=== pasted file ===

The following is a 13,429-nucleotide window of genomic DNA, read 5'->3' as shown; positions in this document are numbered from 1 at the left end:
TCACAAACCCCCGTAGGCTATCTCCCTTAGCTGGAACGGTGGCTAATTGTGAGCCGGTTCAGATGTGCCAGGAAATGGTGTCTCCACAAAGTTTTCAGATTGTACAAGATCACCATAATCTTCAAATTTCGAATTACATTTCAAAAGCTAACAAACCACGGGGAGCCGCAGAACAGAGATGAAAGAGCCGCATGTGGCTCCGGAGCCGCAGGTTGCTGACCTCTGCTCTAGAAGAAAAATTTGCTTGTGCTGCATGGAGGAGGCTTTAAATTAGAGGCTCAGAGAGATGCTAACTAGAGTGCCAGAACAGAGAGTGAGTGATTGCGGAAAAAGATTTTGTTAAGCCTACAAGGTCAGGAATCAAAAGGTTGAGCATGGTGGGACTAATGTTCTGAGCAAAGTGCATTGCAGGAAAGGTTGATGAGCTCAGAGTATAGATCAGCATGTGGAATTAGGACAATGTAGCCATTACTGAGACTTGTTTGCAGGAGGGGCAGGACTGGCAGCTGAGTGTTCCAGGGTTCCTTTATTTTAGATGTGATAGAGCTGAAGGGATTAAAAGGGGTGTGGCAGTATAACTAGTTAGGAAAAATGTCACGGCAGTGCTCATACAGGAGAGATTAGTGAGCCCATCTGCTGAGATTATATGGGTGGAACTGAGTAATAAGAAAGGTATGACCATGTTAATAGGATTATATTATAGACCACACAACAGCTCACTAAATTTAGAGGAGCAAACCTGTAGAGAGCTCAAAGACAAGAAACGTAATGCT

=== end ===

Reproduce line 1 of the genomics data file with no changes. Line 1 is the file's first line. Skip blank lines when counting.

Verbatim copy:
The following is a 13,429-nucleotide window of genomic DNA, read 5'->3' as shown; positions in this document are numbered from 1 at the left end: